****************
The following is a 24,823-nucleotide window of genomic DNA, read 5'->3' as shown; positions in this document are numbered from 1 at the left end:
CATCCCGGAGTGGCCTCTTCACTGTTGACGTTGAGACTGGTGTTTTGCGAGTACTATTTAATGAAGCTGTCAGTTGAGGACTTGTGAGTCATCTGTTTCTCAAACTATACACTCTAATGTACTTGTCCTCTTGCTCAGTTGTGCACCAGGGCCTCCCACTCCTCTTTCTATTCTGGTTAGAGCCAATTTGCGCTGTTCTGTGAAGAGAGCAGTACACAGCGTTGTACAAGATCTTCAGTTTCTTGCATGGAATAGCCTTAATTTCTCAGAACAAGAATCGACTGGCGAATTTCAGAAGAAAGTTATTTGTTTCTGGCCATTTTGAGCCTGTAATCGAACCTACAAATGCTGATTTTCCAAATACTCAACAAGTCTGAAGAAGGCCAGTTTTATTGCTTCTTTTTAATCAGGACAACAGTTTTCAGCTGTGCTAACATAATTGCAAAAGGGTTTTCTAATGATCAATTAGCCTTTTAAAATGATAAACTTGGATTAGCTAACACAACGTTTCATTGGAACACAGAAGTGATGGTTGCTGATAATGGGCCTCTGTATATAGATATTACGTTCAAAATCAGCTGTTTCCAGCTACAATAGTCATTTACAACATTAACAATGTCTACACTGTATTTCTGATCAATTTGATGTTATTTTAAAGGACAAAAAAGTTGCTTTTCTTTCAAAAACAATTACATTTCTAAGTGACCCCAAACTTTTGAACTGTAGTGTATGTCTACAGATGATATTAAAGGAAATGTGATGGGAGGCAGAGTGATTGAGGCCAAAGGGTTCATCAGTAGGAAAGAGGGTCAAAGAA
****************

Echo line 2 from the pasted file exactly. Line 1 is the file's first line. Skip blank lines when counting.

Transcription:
CATCCCGGAGTGGCCTCTTCACTGTTGACGTTGAGACTGGTGTTTTGCGAGTACTATTTAATGAAGCTGTCAGTTGAGGACTTGTGAGTCATCTGTTTCTCAAACTATACACTCTAATGTACTTGTCCTCTTGCTCAGTTGTGCACCAGGGCCTCCCACTCCTCTTTCTATTCTGGTTAGAGCCAATTTGCGCTGTTCTGTGAAGAGAGCAGTACACAGCGTTGTACAAGATCTTCAGTTTCTTGCATGGAATAGCCTTAATTTCTCAGAACAAGAATCGACTGGCGAATTTCAGAAGAAAGTTATTTGTTTCTGGCCATTTTGAGCCTGTAATCGAACCTACAAATGCTGATTTTCCAAATACTCAACAAGTCTGAAGAAGGCCAGTTTTATTGCTTCTTTTTAATCAGGACAACAGTTTTCAGCTGTGCTAACATAATTGCAAAAGGGTTTTCTAATGATCAATTAGCCTTTTAAAATGATAAACTTGGATTAGCTAACACAACGTTTCATTGGAACACAGAAGTGATGGTTGCTGATAATGGGCCTCTGTATATAGATATTACGTTCAAAATCAGCTGTTTCCAGCTACAATAGTCATTTACAACATTAACAATGTCTACACTGTATTTCTGATCAATTTGATGTTATTTTAAAGGACAAAAAAGTTGCTTTTCTTTCAAAAACAATTACATTTCTAAGTGACCCCAAACTTTTGAACTGTAGTGTATGTCTACAGATGATATTAAAGGAAATGTGATGGGAGGCAGAGTGATTGAGGCCAAAGGGTTCATCAGTAGGAAAGAGGGTCAAAGAA